Tuesday, July 4, 2017

Are Payday Loan Users Victims?

In a recent post about payday loans, reader Paul had the following (lightly edited) comment:

“You know I used to feel sorry for people who get caught up in this money cycle. But when most people would rather just watch Dancing with the Stars or an insane reality program and not spend 30 seconds on improving any aspect of their financial lives, I just can’t.

“One’s financial problems seem to always be ‘someone else’s or some fat cat banker’s fault.’ No one is responsible for themselves anymore. For the poor who struggle to make ends meet and this is the only option, yes I agree that is bad; for the rest, you get what you deserve if you can't pay for that non-essential ‘toy’ or latest iPhone you purchased you just had to have.”

There definitely are many people who deserve Paul’s criticism. But many who get caught up in a vicious payday loan cycle had plenty of help getting there. When I’m asked to referee a dispute, I like to say that we shouldn’t overlook the possibility that everyone is wrong.

Before looking at the causes of debt troubles, it’s important to recognize that on a pragmatic level, it doesn’t matter whose fault it is that you’re stuck in debt. If nobody else will help you, then you have to help yourself. So, don’t take any part of the rest of this post as an excuse to throw up your hands and declare your debt troubles to be someone else’s fault; that won’t help you.

Most of us start off young and clueless about money. It’s easy to begin a descent into debt trouble without realizing the path you’re on. These people aren’t blaming others for their problems because they don’t know they’re in trouble yet. As they begin to recognize the signs of trouble, they react in different ways. Some take positive actions to climb out of their financial hole and some blame others, but many just bury their heads in the sand for as long as possible pretending nothing is wrong.

The financial industry has great skill when it comes to promoting debt and helping people maintain their lifestyles while building debt. When your debt is split across multiple credit cards, lines of credit, car loans, and a re-advanceable mortgage, it’s very easy to lose track of whether your debt is rising from one month to the next.

If tobacco companies were to hire attractive 21-year olds to give free cigarettes to kids on their 18th birthdays, parents would riot. We react much less to banks hiring attractive people to push credit card applications on young adults. However, for many debtors, getting into a vicious payday loan cycle is the end of a descent that began with mishandling a first credit card.

Student loans are no help in teaching people to avoid debt. Tuitions have risen so high that it’s very difficult to get an education without a loan. Starting your adult life owing $20,000 normalizes being in debt. How could it hurt to add another $1000 on a credit card? At this point, the debt cycle is well established.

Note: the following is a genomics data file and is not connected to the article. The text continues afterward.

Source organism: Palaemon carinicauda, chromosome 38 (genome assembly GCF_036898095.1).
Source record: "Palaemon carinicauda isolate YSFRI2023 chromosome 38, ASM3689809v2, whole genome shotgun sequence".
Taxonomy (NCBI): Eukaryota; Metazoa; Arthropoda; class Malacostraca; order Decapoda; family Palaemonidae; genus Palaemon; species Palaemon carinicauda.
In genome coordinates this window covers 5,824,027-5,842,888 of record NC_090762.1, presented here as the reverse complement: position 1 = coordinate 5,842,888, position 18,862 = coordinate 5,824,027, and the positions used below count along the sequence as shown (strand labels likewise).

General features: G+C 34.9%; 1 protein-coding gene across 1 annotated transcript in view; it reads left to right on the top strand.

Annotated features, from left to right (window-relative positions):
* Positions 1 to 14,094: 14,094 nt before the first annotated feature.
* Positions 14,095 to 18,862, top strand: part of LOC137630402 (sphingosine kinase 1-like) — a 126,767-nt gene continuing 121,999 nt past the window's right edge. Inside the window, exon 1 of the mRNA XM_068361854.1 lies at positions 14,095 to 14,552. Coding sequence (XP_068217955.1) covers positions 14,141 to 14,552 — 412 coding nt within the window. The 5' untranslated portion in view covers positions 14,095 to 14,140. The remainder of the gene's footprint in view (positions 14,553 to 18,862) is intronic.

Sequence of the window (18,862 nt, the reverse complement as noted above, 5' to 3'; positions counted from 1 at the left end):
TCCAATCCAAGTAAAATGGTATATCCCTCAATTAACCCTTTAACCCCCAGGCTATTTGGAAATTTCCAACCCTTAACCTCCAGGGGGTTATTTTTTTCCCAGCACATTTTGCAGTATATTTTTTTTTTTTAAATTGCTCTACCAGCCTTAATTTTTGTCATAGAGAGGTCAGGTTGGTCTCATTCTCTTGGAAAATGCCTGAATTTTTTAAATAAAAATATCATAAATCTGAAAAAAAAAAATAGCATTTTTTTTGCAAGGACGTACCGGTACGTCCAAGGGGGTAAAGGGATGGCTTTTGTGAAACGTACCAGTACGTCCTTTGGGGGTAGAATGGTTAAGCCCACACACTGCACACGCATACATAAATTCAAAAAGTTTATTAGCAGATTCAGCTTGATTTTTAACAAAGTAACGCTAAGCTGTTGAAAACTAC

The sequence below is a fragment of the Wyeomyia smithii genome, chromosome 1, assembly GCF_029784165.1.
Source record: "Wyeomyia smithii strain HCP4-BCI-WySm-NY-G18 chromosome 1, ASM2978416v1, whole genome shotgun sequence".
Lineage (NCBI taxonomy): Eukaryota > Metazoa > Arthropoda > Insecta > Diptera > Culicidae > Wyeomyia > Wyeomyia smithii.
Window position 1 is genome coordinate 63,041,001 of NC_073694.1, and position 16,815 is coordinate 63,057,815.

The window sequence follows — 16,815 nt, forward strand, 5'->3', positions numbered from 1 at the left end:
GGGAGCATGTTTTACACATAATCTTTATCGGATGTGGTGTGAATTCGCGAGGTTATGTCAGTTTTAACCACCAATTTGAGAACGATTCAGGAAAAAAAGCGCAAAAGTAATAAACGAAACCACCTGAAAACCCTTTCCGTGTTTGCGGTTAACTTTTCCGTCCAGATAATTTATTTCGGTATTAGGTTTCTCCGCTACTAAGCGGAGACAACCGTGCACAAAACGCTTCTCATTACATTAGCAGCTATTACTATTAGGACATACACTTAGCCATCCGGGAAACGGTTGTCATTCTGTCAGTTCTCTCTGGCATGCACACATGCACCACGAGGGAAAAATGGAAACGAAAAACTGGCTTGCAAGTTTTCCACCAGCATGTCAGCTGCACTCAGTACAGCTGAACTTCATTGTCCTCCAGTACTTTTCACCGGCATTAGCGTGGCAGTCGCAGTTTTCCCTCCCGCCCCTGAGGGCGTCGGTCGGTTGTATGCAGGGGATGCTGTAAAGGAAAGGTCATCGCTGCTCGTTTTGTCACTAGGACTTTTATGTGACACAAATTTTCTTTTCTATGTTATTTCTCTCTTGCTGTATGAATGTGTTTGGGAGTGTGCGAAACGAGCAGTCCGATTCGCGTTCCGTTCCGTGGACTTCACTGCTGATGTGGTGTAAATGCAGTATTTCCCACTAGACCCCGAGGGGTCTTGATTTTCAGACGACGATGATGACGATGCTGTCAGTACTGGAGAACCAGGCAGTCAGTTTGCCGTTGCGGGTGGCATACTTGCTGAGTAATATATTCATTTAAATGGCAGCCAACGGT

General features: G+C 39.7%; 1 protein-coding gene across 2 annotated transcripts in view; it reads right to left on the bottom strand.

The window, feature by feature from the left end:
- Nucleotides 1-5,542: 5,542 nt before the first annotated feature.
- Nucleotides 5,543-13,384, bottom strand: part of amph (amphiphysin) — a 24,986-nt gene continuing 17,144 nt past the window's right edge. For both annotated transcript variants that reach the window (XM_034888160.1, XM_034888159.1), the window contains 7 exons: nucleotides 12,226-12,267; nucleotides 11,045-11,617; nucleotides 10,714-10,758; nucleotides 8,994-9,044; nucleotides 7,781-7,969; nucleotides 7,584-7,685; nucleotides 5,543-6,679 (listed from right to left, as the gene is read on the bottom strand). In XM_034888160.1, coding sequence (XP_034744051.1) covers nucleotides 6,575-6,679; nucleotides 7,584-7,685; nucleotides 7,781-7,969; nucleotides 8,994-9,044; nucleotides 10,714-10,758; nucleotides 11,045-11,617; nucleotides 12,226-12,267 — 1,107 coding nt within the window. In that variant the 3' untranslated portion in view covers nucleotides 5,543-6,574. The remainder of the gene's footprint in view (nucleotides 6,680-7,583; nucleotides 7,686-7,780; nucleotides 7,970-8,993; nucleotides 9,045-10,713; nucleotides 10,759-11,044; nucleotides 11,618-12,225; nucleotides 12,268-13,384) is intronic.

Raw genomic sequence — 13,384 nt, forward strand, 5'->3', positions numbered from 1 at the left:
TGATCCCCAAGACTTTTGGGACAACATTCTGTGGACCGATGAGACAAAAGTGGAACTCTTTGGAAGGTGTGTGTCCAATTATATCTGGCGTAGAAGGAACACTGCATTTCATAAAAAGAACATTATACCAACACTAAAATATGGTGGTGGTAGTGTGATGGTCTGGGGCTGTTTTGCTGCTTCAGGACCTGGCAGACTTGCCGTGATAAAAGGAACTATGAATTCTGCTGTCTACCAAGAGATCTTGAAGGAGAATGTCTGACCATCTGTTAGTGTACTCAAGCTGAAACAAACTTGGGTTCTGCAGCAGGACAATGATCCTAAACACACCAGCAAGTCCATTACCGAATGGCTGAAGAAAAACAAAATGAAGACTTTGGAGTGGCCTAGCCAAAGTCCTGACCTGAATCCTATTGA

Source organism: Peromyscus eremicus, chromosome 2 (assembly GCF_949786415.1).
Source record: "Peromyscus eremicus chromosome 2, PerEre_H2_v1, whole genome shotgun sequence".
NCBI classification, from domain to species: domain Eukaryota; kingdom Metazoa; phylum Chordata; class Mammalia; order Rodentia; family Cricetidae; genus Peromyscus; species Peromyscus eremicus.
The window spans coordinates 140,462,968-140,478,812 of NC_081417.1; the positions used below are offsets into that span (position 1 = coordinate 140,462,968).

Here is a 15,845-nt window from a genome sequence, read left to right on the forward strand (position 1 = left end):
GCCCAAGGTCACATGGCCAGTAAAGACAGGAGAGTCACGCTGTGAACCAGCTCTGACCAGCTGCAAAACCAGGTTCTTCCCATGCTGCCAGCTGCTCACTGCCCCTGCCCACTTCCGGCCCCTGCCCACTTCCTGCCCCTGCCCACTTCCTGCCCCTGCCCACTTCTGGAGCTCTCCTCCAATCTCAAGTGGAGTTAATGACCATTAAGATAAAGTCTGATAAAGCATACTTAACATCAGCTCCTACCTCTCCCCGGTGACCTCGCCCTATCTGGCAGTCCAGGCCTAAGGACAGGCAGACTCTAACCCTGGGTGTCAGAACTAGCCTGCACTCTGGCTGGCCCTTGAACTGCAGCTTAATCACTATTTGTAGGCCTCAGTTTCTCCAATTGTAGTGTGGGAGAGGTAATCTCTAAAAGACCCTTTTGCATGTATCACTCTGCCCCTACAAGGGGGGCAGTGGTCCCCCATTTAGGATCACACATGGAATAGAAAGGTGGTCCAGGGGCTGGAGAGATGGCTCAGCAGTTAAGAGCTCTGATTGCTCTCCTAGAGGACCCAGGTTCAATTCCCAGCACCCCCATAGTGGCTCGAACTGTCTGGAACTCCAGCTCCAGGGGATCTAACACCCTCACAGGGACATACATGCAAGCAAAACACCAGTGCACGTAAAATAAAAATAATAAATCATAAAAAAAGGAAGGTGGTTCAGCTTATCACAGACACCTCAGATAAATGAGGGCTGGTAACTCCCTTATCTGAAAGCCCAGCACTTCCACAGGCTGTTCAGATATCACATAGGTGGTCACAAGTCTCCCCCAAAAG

Any time I’m inclined to judge debtors harshly, I wonder what effect today’s debt-pushing machine would have had on me. I was turned down for student loans because I went to school in a different province, and fortunately for me, being in debt didn't seem like a normal state when I was young. If I were growing up today, I probably would be able to get student loans. Without the strong push I got toward frugality, perhaps I might have got an early taste for a more expensive lifestyle.

When it comes to Canadians’ debt problems, there’s a lot of blame to go around. But we can’t wait for banks, universities, and government to grow a heart and stop contributing to the debt cycle. The only person you can count on to get you out of a debt spiral is you.

4 comments:

  1. I agree with you, especially after reading 'Nudge' and 'Pre-Suasion'. Pretty sure I questioned all of my decisions for quite a while after reading those books.

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    1. @aB: Those are two good books. It's humbling to realize that you've been manipulated.

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  2. The financial industry is offering a product. The product is a valuable service. Some people misuse it. Also within the product range there are poor offerings. Same goes for cars, healthcare, you name it.

    Ultimately it is the responsibility of an individual to manage his financial affairs responsibly. Banks can use whoever they want to advertise their products. The one and only case when the user of loans is not at fault is when he was lied to.

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    1. @BHCh: You're simply quoting the law. It's practical for individuals to see the world this way and do what they can to defend themselves. However, it makes sense for lawmakers to examine cases where people are harmed, and it's clear that many people are harmed by the financial industry.

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